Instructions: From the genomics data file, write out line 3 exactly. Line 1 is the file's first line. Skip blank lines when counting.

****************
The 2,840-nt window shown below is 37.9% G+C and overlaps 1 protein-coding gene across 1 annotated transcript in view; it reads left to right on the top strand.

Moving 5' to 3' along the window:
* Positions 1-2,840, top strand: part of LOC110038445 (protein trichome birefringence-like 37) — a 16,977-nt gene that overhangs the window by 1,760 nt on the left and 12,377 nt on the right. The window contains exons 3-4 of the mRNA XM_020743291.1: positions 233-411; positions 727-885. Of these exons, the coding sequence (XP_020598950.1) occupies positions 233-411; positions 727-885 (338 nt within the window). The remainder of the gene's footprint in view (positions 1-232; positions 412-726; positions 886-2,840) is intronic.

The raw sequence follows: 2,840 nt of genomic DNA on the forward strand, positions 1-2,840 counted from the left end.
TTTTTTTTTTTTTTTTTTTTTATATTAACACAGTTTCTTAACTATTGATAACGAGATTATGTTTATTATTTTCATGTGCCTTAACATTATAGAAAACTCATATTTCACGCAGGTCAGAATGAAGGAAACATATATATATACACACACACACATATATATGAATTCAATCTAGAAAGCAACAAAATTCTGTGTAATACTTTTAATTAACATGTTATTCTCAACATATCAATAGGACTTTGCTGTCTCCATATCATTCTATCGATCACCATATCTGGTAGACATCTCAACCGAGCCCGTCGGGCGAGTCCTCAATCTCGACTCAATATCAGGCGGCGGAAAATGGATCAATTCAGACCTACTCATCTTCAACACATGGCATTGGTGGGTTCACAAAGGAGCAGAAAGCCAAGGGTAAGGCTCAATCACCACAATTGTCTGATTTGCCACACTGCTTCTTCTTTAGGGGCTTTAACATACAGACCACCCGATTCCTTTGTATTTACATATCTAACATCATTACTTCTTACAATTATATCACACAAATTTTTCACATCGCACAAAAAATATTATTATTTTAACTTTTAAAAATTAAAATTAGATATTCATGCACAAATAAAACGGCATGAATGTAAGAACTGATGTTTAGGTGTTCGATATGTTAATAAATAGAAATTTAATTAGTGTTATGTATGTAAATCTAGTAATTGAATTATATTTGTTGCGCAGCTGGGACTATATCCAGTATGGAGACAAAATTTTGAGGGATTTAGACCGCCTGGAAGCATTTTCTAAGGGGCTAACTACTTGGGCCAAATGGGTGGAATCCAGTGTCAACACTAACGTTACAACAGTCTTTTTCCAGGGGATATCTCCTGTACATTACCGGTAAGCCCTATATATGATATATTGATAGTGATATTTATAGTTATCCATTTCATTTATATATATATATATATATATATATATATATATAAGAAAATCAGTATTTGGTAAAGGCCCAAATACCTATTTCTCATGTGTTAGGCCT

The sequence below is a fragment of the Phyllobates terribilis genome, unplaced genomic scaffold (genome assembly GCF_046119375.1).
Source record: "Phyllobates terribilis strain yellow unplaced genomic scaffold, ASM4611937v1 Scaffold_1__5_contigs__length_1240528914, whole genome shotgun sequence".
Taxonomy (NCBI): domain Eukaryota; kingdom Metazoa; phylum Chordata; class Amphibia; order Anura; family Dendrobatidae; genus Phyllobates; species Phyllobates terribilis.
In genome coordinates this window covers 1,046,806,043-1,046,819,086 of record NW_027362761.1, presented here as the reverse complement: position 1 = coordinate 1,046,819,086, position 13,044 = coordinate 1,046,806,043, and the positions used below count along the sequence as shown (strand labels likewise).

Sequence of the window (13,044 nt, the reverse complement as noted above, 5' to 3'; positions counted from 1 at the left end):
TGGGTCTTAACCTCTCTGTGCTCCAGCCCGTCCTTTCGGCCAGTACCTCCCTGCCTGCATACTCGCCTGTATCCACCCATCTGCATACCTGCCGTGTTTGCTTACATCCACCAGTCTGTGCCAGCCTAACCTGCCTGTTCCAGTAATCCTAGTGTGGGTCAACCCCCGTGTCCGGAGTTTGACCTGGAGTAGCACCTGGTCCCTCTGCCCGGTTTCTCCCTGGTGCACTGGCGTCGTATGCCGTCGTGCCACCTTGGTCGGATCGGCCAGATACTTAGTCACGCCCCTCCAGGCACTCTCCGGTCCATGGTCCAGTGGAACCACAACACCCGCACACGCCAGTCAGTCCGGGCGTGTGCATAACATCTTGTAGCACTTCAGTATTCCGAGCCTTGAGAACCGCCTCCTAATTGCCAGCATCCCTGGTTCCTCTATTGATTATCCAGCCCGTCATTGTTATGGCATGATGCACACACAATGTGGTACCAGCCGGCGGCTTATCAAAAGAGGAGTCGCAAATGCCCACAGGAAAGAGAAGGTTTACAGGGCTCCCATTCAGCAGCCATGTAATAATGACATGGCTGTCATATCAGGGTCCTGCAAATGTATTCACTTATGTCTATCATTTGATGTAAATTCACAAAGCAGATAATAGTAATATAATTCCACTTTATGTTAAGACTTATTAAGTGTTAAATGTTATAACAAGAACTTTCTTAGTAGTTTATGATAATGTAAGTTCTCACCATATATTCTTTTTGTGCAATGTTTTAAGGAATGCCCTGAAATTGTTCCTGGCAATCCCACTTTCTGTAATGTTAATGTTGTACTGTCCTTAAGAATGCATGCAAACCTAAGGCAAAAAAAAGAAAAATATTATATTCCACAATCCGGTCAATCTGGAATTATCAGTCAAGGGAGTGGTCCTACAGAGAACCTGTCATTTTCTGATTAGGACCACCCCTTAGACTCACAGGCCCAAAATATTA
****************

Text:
* Positions 1-2,840, top strand: part of LOC110038445 (protein trichome birefringence-like 37) — a 16,977-nt gene that overhangs the window by 1,760 nt on the left and 12,377 nt on the right. The window contains exons 3-4 of the mRNA XM_020743291.1: positions 233-411; positions 727-885. Of these exons, the coding sequence (XP_020598950.1) occupies positions 233-411; positions 727-885 (338 nt within the window). The remainder of the gene's footprint in view (positions 1-232; positions 412-726; positions 886-2,840) is intronic.